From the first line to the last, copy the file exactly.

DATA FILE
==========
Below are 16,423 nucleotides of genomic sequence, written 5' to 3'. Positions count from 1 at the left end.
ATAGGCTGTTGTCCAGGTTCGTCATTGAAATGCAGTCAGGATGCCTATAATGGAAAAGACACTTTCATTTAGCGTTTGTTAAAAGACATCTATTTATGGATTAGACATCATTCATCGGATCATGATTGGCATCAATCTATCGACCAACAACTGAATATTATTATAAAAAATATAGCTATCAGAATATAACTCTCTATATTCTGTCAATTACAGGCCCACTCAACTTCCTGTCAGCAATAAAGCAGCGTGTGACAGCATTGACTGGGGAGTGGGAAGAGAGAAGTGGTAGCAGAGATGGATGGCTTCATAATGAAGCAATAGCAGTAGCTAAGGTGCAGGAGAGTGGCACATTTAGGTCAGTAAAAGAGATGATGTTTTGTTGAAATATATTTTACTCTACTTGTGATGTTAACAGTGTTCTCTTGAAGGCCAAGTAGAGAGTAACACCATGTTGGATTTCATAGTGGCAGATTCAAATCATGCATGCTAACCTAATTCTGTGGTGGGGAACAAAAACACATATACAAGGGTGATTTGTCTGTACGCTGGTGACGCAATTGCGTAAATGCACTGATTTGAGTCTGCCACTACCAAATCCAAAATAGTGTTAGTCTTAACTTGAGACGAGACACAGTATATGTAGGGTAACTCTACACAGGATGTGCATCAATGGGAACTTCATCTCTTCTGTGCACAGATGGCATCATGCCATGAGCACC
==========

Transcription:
Below are 16,423 nucleotides of genomic sequence, written 5' to 3'. Positions count from 1 at the left end.
ATAGGCTGTTGTCCAGGTTCGTCATTGAAATGCAGTCAGGATGCCTATAATGGAAAAGACACTTTCATTTAGCGTTTGTTAAAAGACATCTATTTATGGATTAGACATCATTCATCGGATCATGATTGGCATCAATCTATCGACCAACAACTGAATATTATTATAAAAAATATAGCTATCAGAATATAACTCTCTATATTCTGTCAATTACAGGCCCACTCAACTTCCTGTCAGCAATAAAGCAGCGTGTGACAGCATTGACTGGGGAGTGGGAAGAGAGAAGTGGTAGCAGAGATGGATGGCTTCATAATGAAGCAATAGCAGTAGCTAAGGTGCAGGAGAGTGGCACATTTAGGTCAGTAAAAGAGATGATGTTTTGTTGAAATATATTTTACTCTACTTGTGATGTTAACAGTGTTCTCTTGAAGGCCAAGTAGAGAGTAACACCATGTTGGATTTCATAGTGGCAGATTCAAATCATGCATGCTAACCTAATTCTGTGGTGGGGAACAAAAACACATATACAAGGGTGATTTGTCTGTACGCTGGTGACGCAATTGCGTAAATGCACTGATTTGAGTCTGCCACTACCAAATCCAAAATAGTGTTAGTCTTAACTTGAGACGAGACACAGTATATGTAGGGTAACTCTACACAGGATGTGCATCAATGGGAACTTCATCTCTTCTGTGCACAGATGGCATCATGCCATGAGCACC